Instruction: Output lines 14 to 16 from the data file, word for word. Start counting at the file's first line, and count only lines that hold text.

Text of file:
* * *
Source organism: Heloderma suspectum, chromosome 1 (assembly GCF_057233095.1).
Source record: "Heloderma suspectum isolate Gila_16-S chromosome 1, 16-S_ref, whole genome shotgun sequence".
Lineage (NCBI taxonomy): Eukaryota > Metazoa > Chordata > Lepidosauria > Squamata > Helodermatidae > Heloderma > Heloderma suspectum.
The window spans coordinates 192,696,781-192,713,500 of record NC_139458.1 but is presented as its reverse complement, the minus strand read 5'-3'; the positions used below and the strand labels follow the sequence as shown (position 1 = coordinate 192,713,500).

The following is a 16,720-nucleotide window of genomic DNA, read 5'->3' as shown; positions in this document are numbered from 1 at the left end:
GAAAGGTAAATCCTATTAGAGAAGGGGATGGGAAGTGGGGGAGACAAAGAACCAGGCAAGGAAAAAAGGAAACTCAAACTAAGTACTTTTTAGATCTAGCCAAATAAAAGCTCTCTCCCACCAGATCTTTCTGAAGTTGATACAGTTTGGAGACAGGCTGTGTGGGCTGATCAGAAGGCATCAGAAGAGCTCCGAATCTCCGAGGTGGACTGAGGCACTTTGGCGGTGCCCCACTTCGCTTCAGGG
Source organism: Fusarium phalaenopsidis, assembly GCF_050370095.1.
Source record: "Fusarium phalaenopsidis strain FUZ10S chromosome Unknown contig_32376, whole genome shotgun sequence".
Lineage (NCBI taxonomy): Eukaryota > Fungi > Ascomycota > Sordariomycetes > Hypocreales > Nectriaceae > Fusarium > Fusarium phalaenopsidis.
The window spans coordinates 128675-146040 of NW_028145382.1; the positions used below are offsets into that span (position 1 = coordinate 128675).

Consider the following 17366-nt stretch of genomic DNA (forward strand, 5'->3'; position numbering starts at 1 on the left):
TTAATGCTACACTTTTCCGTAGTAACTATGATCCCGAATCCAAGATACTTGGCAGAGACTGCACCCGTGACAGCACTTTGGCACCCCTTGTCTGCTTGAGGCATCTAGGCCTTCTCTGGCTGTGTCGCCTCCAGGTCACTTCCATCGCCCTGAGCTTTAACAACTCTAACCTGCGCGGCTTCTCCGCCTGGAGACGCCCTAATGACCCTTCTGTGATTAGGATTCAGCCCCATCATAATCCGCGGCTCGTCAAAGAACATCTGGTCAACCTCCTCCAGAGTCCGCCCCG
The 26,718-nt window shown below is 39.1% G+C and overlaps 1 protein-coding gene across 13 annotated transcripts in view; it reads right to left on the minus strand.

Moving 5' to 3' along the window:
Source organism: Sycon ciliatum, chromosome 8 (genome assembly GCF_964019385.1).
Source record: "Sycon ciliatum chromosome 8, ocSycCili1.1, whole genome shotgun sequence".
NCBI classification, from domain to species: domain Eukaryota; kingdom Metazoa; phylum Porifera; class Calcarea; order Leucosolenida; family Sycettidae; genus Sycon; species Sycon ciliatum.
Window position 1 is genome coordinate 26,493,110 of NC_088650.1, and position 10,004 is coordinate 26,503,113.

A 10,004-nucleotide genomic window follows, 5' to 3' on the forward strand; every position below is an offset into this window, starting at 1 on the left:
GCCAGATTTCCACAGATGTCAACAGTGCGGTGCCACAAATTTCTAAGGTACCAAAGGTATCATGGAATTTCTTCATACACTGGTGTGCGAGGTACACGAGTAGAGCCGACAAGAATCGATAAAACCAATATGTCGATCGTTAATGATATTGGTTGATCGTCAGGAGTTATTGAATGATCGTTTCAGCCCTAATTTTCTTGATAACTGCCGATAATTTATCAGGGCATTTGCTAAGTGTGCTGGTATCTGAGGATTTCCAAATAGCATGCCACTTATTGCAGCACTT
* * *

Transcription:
Moving 5' to 3' along the window:
Source organism: Sycon ciliatum, chromosome 8 (genome assembly GCF_964019385.1).
Source record: "Sycon ciliatum chromosome 8, ocSycCili1.1, whole genome shotgun sequence".